Most of the time, the only sounds in Tyler’s Lock and Load gun store is the sound of target practice in the firing range.
But for the past few weeks, the store has been filled with nine to 10 prospective patrons at one time, discussing features and prices on possible purchases. This is more than usual.
“We’ve definitely been very busy,” local firing range and Tyler gun store employee Kenneth Lottman said. “We’re booked for the next four months on our Concealed Hand Gun class.”
Citizens continued to purchase firearms in record numbers for October and November to bring the national gun sale average up 15 percent and rising.
Last month, more than 108,000 background checks were ordered nationwide just for these purchases. East Texas is no different.
“People are worried they won’t be able to buy guns because of Obama’s [anti-gun policy],” Lottman said.
Currently, eligible citizens are allowed to purchase almost any gun they please. Long-range rifles, powerful shotguns, and semi-automatic guns are some of the more controversial categories that remain legal.
Maybe the most controversial issue is the Castle law, which states that if an intruder comes into a home or a vehicle and the owner or resident believes that death or harm is intended, then the resident may shoot to kill without fear of indictment.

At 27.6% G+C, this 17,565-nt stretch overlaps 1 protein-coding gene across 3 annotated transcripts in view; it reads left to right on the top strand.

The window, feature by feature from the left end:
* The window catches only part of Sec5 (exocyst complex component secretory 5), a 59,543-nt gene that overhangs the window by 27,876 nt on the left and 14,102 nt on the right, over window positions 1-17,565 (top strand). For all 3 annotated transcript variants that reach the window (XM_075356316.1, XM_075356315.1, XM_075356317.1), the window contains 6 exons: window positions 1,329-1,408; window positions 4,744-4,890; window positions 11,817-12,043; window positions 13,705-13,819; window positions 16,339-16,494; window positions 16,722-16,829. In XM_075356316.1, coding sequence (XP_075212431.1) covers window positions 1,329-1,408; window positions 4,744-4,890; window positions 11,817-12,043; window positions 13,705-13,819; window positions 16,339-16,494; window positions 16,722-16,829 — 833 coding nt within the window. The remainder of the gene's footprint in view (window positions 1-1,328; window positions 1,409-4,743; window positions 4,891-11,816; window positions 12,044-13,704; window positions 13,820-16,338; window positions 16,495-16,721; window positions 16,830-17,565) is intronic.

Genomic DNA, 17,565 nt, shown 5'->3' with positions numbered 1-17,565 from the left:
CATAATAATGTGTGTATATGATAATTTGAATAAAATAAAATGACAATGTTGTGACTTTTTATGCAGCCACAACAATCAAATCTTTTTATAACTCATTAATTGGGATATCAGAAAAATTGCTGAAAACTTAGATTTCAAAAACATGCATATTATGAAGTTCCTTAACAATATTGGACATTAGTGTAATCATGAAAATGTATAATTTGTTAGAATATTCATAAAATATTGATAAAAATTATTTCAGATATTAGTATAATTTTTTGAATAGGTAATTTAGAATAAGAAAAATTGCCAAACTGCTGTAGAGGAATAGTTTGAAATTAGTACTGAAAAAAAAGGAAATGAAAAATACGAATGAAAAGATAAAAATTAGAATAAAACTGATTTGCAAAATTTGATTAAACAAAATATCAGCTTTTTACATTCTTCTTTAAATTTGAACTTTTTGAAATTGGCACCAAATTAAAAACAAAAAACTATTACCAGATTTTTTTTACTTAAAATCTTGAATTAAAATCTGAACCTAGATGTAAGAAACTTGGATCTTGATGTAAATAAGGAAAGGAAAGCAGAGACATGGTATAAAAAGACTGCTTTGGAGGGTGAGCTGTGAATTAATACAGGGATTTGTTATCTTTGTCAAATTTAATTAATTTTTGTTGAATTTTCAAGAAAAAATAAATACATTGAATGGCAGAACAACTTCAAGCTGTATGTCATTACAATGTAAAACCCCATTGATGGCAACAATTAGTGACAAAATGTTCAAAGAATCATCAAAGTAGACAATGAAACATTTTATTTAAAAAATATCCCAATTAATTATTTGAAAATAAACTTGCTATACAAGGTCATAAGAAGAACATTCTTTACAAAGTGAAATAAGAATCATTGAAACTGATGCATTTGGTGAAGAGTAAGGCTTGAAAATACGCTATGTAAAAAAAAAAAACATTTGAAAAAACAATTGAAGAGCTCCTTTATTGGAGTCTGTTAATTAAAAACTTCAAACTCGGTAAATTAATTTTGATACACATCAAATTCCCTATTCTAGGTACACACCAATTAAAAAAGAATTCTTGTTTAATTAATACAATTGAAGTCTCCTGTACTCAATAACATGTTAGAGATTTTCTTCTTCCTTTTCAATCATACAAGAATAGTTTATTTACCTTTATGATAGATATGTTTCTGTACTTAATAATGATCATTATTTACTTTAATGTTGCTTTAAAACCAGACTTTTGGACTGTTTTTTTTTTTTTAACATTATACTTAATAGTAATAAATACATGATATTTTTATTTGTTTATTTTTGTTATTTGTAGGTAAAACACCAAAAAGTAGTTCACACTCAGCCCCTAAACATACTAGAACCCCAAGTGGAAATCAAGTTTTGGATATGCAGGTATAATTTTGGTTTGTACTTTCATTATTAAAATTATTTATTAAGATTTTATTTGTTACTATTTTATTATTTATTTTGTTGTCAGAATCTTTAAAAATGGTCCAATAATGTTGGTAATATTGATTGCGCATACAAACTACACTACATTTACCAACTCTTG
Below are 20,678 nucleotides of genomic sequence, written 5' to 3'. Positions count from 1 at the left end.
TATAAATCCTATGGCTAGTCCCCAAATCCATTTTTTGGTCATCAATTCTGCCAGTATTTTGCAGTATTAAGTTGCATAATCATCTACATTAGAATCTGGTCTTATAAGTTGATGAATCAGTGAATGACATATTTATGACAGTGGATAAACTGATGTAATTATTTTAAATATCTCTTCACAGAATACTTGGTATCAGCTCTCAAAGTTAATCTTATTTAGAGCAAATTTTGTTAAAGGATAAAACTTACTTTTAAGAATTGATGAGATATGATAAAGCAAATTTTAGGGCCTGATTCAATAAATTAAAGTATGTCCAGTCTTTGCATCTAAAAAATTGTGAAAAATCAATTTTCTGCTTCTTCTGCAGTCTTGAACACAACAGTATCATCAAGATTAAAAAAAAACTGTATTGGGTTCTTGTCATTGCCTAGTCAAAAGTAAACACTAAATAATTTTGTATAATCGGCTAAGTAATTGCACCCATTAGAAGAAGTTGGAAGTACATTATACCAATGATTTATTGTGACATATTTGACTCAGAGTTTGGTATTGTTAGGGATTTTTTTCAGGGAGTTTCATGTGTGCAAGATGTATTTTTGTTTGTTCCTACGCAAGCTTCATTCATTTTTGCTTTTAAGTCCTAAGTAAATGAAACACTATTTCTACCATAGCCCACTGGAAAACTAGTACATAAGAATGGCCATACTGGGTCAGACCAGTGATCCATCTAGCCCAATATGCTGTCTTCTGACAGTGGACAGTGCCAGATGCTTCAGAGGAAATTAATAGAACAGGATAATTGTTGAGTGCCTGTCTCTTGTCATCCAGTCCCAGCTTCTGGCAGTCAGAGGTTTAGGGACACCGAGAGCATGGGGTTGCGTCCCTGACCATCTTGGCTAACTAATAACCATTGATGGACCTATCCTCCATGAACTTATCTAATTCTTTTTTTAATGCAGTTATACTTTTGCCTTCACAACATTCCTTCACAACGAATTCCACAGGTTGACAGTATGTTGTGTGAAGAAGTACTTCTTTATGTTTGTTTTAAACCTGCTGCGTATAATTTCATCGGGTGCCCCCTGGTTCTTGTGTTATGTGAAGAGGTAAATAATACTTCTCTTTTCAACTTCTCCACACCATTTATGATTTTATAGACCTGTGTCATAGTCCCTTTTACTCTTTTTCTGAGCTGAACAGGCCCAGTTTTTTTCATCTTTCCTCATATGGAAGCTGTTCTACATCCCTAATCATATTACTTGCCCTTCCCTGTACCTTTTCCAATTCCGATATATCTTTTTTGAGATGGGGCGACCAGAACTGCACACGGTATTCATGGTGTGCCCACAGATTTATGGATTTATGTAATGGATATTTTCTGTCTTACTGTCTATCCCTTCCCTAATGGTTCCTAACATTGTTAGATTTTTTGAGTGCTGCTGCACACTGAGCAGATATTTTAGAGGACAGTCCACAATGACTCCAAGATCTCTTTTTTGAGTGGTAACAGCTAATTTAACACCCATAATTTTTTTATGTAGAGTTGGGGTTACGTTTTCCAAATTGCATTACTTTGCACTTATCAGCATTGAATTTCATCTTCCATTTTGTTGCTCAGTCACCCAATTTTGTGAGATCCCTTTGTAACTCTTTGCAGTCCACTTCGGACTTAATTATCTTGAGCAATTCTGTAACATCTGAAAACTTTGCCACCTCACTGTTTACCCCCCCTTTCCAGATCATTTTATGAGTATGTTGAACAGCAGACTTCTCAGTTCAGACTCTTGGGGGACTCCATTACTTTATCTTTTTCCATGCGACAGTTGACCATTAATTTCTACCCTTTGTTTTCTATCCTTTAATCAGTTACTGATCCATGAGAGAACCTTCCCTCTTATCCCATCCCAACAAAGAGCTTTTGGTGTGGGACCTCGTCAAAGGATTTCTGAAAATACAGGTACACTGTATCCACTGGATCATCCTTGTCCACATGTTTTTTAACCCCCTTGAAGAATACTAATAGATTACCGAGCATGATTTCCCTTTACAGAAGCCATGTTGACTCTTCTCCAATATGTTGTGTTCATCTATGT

The National Firearm Association has proclaimed the president elect the most anti-gun president ever elected. Obama has denied this in past interviews.
“I will not take your shotgun away,” Obama said in an October appearance in Ohio. “I will not take your rifle away. I won’t take your handgun away.”
Some are still not convinced.
“I’m planning on [buying a gun] because I know that Obama is gonna make it to where we can’t buy any,” Garrett Lynn, a Tyler gun owner and hunter, said.
Mark Tushnet, a Harvard Law Professor who has written about the gun debate, said that changing the gun law will not be much of a priority to the Obama administration.
Current law in Texas allows almost anybody to own firearms, unlicensed and without a permit in most cases.
“You could walk down the street with a shotgun and nobody could say anything to you,” police officer Don Martin said.
But with a Democratic president and congress, legislation might fall on friendly ears.
The Athens Banner-Herald in Georgia reported that a gun shop in Georgia displayed a sign that read “Obama sale” but was soon taken down when complaints were voiced about what that might imply.
Many believe that the gun laws that are currently in place are effective.
As a result, gun related homicides have dropped 40 percent in the past 15 years, with 60 percent of firearm deaths being suicides, according to the Bureau of Justice Statistics. For more information visit the Bureau of Justice Web site.